On lithium-ion batteries, smartphones, and impermanence

Lithium-ion batteries power everything that's remotely portable. But they literally die a bit each day. What can we do about that?


Motorola battery, opened and laid on its side

Here’s one of those facts that is somehow both reassuring and disheartening in equal amounts: no matter how perfectly you treat your phone or tablet, you only get three or four years until it’s functionally useless without a charging cord nearby. It’s not cheap components, it’s chemistry. That means that the first generation of iPad owners is just getting around to realizing the inevitably disposable nature of so much modern technology.

As explained in an informative, honest Popular Mechanics post, lithium-ion batteries and newer lithium-polymer batteries provide power by moving ions from the anode to the cathode. When you recharge a battery, you force the ions back from the cathode into the anode. As with everything in your life that’s somewhat vague and can cause you financial fear (house, car, kids), forcing things upon a battery eventually reduces its dependability.

Over time, this process wears out the cathode, which results in reduced capacity. A high-end lithium-polymer battery can lose about 20 percent of its capacity after 1000 charge cycles. Another way to think of this is to imagine that every time you recharge your laptop, you shave a few seconds off its maximum battery life. Erratic charging and heat speed up this degradation.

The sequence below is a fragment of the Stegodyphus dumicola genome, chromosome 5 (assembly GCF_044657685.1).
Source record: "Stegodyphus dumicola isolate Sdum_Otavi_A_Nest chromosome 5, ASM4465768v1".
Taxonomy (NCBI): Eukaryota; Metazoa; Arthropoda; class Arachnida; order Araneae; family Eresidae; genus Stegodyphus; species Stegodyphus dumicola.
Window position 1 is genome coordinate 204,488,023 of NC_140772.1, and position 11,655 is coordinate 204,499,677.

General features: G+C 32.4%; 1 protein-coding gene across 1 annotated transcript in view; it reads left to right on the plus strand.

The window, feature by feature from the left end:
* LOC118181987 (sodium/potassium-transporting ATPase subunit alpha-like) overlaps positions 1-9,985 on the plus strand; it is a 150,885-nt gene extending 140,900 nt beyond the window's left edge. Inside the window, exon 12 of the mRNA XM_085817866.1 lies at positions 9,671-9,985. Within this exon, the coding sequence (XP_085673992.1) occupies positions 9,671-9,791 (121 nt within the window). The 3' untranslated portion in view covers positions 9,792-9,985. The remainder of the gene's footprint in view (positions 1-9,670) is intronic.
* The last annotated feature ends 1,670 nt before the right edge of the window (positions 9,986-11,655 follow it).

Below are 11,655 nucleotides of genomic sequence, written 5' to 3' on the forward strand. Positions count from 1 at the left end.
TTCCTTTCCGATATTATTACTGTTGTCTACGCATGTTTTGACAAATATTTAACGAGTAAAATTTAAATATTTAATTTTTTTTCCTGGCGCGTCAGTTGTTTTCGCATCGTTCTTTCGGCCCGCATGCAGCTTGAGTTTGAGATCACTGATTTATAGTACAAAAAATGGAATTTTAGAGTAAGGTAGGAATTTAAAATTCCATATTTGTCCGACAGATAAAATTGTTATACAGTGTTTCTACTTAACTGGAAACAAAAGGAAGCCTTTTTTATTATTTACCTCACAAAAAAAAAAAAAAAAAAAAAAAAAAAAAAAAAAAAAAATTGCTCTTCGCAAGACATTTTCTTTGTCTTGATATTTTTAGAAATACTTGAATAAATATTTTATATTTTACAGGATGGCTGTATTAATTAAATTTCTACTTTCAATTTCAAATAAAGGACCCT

Four-cell li-ion battery with contact/interface removed

The best you can do is to get your device’s battery charge to about 50 percent, remove the battery from said device, and then store it at a moderate temperature. But even then, that’s three or maybe four years before that battery is mostly useless. Really large and sophisticated battteries may provide enough leftover juice to be somewhat functional—20 percent off of 1,000 leaves you with more than 20 percent off of 500—but the outcome is the same: your device is one-fifth, two fifths, or even less of what it was when it still had that dopamine-triggering New Gadget Smell.

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